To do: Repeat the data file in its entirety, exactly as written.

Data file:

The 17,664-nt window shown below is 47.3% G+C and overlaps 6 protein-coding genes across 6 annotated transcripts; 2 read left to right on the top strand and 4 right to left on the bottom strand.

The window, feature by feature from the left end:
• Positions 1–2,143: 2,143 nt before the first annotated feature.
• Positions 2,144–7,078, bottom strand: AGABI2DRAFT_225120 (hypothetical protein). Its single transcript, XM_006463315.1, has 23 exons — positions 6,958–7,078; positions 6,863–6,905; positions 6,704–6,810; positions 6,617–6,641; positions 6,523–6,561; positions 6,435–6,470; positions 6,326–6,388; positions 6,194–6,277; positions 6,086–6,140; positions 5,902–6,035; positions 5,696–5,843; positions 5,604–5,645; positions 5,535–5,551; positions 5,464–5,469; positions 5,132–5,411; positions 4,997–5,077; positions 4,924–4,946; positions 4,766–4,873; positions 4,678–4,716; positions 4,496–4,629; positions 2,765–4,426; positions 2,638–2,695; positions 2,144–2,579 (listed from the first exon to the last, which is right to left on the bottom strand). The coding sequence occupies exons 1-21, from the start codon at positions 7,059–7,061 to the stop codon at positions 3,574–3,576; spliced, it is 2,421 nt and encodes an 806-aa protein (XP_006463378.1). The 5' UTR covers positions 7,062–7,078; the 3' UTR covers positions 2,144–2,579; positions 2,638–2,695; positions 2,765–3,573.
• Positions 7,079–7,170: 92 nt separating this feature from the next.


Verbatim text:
The 17,664-nt window shown below is 47.3% G+C and overlaps 6 protein-coding genes across 6 annotated transcripts; 2 read left to right on the top strand and 4 right to left on the bottom strand.

The window, feature by feature from the left end:
• Positions 1–2,143: 2,143 nt before the first annotated feature.
• Positions 2,144–7,078, bottom strand: AGABI2DRAFT_225120 (hypothetical protein). Its single transcript, XM_006463315.1, has 23 exons — positions 6,958–7,078; positions 6,863–6,905; positions 6,704–6,810; positions 6,617–6,641; positions 6,523–6,561; positions 6,435–6,470; positions 6,326–6,388; positions 6,194–6,277; positions 6,086–6,140; positions 5,902–6,035; positions 5,696–5,843; positions 5,604–5,645; positions 5,535–5,551; positions 5,464–5,469; positions 5,132–5,411; positions 4,997–5,077; positions 4,924–4,946; positions 4,766–4,873; positions 4,678–4,716; positions 4,496–4,629; positions 2,765–4,426; positions 2,638–2,695; positions 2,144–2,579 (listed from the first exon to the last, which is right to left on the bottom strand). The coding sequence occupies exons 1-21, from the start codon at positions 7,059–7,061 to the stop codon at positions 3,574–3,576; spliced, it is 2,421 nt and encodes an 806-aa protein (XP_006463378.1). The 5' UTR covers positions 7,062–7,078; the 3' UTR covers positions 2,144–2,579; positions 2,638–2,695; positions 2,765–3,573.
• Positions 7,079–7,170: 92 nt separating this feature from the next.